Andrew Lawson was a Senior Animator for ReBoot Daemon Rising.
During school years Andrew 'Cheeser' Lawson had been fascinated with computer game development and admired 3D animation from pioneer John Lasseter who founded Pixar. Andrew often sneaked out of school to play Capcom's 1990 gun arcade game 'MERCS', and it consequently affected his graduation. He was ultimately inspired to work in CG Animation after watching "Jurassic Park", and immediately started his education in animation at Vancouver Film School from 1997 to 1998.
Lawson left for Melbourne in Australia; there he was employed from January 1999 for 3 months as 3D Character Animator for 'Stardust Entertainment' where he worked on various TV shows and commercials, including an unfinished IMAX movie.
Eventually he went back to Vancouver whereupon joined Mainframe Entertainment Inc., as a Senior Animator working on the "ReBoot" fourth season and "Action Man" CGI series from September 1999 to November 2001. After completing Daemon Rising syndicated episodes Andrew undertook freelancing work in Florida when suggested to take up a career in the computer games industry within United Kingdom.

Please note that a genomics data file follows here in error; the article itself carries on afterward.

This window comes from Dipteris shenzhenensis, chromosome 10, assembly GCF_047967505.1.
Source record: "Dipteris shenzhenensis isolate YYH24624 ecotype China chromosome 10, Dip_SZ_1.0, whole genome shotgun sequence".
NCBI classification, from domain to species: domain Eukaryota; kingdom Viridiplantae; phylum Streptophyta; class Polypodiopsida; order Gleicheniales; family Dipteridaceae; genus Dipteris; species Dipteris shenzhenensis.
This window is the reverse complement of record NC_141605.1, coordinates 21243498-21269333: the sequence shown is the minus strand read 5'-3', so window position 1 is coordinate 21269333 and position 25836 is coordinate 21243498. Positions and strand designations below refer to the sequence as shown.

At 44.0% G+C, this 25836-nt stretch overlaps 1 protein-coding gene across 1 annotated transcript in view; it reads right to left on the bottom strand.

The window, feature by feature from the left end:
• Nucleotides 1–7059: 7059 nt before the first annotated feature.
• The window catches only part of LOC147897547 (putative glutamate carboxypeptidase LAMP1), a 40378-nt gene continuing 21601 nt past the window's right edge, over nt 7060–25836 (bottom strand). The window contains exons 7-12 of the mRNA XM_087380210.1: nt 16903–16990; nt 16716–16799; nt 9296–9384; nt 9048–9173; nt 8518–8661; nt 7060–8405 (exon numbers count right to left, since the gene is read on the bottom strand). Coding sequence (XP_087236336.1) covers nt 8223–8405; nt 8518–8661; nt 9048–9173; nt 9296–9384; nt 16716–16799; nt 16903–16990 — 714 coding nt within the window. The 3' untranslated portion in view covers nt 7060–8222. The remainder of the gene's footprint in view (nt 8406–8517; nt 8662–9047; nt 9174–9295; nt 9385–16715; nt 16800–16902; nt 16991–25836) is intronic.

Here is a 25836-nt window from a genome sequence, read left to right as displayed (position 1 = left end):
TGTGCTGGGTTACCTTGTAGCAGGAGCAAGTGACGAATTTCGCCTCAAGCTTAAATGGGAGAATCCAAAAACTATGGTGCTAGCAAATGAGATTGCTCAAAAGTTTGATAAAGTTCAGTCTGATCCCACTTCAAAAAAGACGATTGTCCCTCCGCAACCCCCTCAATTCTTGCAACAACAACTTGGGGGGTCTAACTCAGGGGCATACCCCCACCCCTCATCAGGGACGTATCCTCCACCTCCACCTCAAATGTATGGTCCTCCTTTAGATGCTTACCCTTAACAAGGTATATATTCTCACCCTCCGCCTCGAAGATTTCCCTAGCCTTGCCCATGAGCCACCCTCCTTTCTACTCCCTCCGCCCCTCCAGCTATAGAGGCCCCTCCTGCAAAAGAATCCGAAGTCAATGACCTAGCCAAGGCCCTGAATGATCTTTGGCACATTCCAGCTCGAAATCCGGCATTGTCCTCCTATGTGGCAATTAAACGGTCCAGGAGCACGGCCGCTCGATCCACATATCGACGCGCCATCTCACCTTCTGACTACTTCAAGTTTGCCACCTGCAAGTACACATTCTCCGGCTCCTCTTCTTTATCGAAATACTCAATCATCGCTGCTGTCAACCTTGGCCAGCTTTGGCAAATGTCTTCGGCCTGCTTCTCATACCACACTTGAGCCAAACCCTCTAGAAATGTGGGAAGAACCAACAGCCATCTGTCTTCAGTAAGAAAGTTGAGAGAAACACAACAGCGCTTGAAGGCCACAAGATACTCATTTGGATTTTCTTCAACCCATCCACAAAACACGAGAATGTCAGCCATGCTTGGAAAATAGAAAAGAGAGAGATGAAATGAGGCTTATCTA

Lawson was soon contracted in June 2002 as a Lead Animator for 'Free Radical Design Ltd' a British software company, located in Nottingham founded by David Doak well-known for designing "GoldenEye 007" for developers Rareware. During which time he helped make acclaimed-games published on multiple consoles "TimeSplitters 2", "Second Sight" and "TimeSplitters 3: Future Perfect".
With his contracted work complete Andrew left Free Radical in September 2005, he later pursued another opportunity in the animation industry as 3D Character Animator in 'Animal Logic' on March 2006.
As of October 2006 he is currently the Senior Animator within 'Framestore CFC', the largest digital special effects studio in Europe, specialising in features and commercials for television.
Among Andrew’s works he is also noted for his animation roles in feature-length films as "The Tale of Despereaux", "The Golden Compass" and Frank Miller's "300".